A belated report from Martin Luther King, Jr. weekend
I am the clerk of the children's program committee for the Quarter. As some avid readers may remember, I didn't think that the fall session went very well. I learned that I can not clerk the committee, run the program and be a parent, all at the same time.
Well, I can't stop being a parent and I did say that I'd clerk the committee this year. But I can choose not to run the program. Which I did this time. Which leaves me better able to support the people who are actually working in the program. Which leaves me more time to be a better clerk. I think it all went pretty well this time around. (Thank you to everyone who volunteered, in case you're reading this!)
The theme for the Winter Quarter was "Taking Risks in a Time of Peacemaking." In the morning panel, three Friends talked about how they have taken risks for peacemaking. David Hartsough, a member of my Meeting and a founder of the International Non-violent Peace Force, spoke of a vigil that takes place in SF every Friday night at the entrance to the Sunnydale housing project. I used to work for the Red Cross in Sunnydale, running a homelessness prevention program. Anyway, the vigil is organized by the San Francisco Peacemakers - not a Quaker group, but families of young people who've been killed, largely through gang violence. They hold this vigil for peace and safety at one of the most notorious intersections in our city. I had heard about this vigil when it started three years ago. But I had a new baby then and I just said, "I ought to go. Ugh. I can't do it." But that's not such a problem anymore. I could do it. Mental wheels start turning.
For some time now, I've said that marches up and down Market Street in San Francisco are nearly useless. If we want to make a difference, we should march for peace through Sunnydale, or Bogota or Baghdad, where the presence of 100,000 Americans for peace might have an impact. And then another possibility occured to me.
Last year, 100 people or so from San Francisco Monthly Meeting and San Francisco Friends School joined the MLK Day Parade. (I know they called it a march, but really it had the atmosphere of a parade. A Peace Parade.) Anyway, this year there won't be a MLK Parade in SF. There's going to be some kind of a bus ride, to commemorate Rosa Parks. I doubt there will be nearly as many people, but I don't really know.
Anyway. It occurred to me, "What if 100 people from SFFM and SFFS showed up on a Friday night in Sunnydale?" Now, SFFS, like many Friends schools elsewhere, largely reflects the demographics of families who can afford $17,000 a year tuition. The Meeting's demographics aren't much different. What would it be like if 100 of us showed up for the vigil in Sunnydale? How would that change things? What if we did it regularly? But even as I'm spinning this fantasy, I already know that most folks wouldn't come. "It wouldn't be safe." "What about my children?" "The school couldn't accept that kind of liability risk," I hear in my mind. Their fear would not be ungrounded. But then I hear David's other story of Brian Wilson, an activist who lost his legs from sitting on the railroad tracks in front of the Concord Naval Weapons Station to protest the shipments of arms to Central America in the 1980's. Brian Wilson said, "Our lives are not more important than theirs; their lives are not less important than ours." Are our children worth more than those who live in Sunnydale every day? Is our safety more important than our fellow citizens who face the danger in Sunnydale every week? Would their safety be increased or decreased if 100 relatively rich, mostly white folks showed up on a Friday night? It's worth thinking about.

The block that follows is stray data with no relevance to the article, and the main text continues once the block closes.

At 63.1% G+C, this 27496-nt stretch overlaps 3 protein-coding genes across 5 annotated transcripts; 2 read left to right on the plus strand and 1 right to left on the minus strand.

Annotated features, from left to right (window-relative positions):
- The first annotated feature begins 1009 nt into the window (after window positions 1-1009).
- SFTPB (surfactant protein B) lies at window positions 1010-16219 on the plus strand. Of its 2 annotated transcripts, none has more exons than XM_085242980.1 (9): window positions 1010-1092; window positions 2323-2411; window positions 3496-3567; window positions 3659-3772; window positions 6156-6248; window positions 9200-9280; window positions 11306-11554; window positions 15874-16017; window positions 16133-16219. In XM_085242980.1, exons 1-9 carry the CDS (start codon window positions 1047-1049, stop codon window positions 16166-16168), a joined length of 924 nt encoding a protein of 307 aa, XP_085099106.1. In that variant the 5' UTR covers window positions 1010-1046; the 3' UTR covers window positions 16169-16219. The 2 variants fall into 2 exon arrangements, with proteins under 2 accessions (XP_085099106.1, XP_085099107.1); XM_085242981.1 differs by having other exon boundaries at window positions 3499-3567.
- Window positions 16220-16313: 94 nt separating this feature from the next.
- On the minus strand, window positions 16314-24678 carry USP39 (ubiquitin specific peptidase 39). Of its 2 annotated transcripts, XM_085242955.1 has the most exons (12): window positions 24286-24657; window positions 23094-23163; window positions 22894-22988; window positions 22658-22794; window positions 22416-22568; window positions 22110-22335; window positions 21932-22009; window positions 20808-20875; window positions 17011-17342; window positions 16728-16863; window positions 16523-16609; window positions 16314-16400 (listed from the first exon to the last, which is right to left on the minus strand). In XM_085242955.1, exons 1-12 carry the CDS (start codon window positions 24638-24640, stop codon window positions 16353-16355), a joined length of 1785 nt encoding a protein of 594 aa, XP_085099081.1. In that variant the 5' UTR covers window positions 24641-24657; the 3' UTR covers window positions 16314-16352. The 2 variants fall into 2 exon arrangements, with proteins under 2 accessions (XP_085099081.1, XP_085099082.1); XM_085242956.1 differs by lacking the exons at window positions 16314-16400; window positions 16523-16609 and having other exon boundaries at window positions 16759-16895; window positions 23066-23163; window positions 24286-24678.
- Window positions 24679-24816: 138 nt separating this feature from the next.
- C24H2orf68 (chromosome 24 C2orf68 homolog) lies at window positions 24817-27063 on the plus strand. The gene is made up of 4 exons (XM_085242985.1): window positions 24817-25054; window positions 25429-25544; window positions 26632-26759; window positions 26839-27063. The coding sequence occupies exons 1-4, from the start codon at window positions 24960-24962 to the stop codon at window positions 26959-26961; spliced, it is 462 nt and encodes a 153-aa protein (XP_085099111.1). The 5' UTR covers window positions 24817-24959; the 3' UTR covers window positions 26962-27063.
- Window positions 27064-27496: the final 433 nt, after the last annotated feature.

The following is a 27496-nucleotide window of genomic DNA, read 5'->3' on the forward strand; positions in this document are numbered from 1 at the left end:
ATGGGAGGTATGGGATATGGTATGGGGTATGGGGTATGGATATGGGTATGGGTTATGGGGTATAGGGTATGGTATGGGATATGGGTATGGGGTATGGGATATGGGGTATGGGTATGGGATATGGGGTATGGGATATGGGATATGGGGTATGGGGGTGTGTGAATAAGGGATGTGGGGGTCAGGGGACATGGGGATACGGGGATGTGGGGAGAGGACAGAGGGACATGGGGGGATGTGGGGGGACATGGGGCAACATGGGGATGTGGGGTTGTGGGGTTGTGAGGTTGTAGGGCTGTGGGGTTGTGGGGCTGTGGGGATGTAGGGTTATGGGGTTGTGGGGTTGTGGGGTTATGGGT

So then in worship-sharing in the afternoon, one of the queries was, "At what point will I drop my own concerns and dedicate myself to peacemaking?" Most of the folks in my group were talking about changing their lives to dedicate themselves fully to peacemaking and whether or not and when that might be possible. But to me, I realized that this could be a small change. I could drop my own fears and work to have the school folks come to vigil in Sunnydale. Could I do that? Would it work? Could I really drop my own concerns and dedicate myself to this act of peacemaking? I'm still wrestling with this question. I know I'll have to go myself before I can do any more. But I am inspired by the idea. I could take a risk for peacemaking right here, with people I know. It won't be safe. It will involve some risk. But Martin Luther King wasn't marching in safe places either. Will I have the small piece of courage to take this step? I hope so.
It's worth thinking about. But the first step is for me to go this Friday night. Please hold me and all the folks who live in Sunnydale in the Light.
Subscribe to Post Comments [Atom]